Debunking common medical malpractice myths

There are a lot of myths out there about medical malpractice, and they come from both sides of the issue.

For example, a lot of doctors and insurance companies complain the only reason health care costs are so high is because malpractice lawsuits make it expensive. They claim they have to perform a ton of extra tests to cover their bases so they won’t get sued, which makes the system more pricey and inefficient for everyone.

As a result, some lawmakers have tried to cap the liability doctors and hospitals could have to pay for medical malpractice.

In 2011, Tennessee set caps at $750,000 on non-economic damages like pain and emotional suffering and $500,000 cap on punitive damages. Lawmakers also capped catastrophic cases at $1 million. Those cases include extreme injuries with lifelong consequences, including paralysis, blindness, amputation, or death – even if the victim had minor children.

They argued that making these changes would significantly help bring down health care costs. But have your premiums gone down? Have you recently left the doctor thrilled with how inexpensive your visit was?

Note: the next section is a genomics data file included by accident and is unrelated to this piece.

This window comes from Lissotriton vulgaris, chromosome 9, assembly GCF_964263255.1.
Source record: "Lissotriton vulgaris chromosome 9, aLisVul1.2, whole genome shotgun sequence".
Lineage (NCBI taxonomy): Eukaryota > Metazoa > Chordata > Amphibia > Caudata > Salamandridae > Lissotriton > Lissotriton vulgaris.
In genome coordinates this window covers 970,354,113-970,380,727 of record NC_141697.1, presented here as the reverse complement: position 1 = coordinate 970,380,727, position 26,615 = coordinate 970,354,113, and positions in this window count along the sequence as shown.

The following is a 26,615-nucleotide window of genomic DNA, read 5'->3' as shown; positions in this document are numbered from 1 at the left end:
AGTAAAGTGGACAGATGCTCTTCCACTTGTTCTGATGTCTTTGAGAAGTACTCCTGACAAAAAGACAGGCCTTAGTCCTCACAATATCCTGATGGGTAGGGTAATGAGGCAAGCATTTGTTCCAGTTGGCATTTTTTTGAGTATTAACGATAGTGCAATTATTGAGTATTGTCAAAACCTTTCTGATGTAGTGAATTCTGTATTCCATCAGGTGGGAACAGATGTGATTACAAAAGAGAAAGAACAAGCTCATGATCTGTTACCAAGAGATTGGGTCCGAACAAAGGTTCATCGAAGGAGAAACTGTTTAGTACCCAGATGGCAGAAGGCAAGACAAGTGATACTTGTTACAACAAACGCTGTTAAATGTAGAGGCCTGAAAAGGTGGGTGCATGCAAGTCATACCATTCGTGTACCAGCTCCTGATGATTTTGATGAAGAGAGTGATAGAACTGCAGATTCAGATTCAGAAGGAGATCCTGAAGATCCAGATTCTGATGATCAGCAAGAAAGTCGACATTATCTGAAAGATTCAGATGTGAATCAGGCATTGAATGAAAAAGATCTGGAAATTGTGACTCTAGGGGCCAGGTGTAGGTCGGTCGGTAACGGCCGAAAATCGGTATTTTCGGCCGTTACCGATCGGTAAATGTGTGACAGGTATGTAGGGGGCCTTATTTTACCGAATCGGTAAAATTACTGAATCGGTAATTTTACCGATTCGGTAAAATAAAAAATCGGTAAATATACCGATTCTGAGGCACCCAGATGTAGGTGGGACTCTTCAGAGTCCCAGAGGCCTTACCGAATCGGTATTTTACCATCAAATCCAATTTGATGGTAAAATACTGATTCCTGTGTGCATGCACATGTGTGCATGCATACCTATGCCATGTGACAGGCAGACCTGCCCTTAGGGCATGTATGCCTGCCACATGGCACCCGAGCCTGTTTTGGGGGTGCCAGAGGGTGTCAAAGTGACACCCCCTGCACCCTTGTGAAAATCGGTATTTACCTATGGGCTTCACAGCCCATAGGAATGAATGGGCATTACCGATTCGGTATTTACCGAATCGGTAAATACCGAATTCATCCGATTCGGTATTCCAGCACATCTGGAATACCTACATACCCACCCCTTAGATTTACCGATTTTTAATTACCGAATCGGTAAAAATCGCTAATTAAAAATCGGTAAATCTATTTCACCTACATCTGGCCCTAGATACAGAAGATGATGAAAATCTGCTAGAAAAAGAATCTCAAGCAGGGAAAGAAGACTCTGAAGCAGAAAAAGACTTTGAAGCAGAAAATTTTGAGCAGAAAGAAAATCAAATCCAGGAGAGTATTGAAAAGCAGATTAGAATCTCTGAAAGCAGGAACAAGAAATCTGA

According to a Harvard study, medical malpractice amounts to 2.4% of America’s health care costs. It’s not insignificant, but it’s also nowhere near enough to solve the health care crisis.

Both sides of the argument need to temper their reactions. Otherwise all the public gets are myths about medical malpractice, rather than the truth.

The truth is that medical malpractice is a very serious charge that should never be done trivially. It can cause a lot of pain and frustration for the doctors and hospitals involved, and should only be used as a last resort.

But at the same time, sometimes it really is the last resort. And when a mother of 3 young children is permanently paralyzed, with medical bills for the rest of her life compounding into millions of dollars, what price tag would you put on the future she could have had? Is justice for this woman and her family really something we should cap?

As a Memphis medical malpractice attorney, I want my clients and potential clients to understand the truth about this complicated and sensitive area of law. This week I’ll be posting a series on medical malpractice myths and answering common medical malpractice questions. You can find the posts on this blog in the coming days.

In addition, if you have any questions about medical malpractice in Tennessee, or if you’d like to speak with an attorney about an injury you think might be medical malpractice, contact me today at (901) 327-1212 or via this site.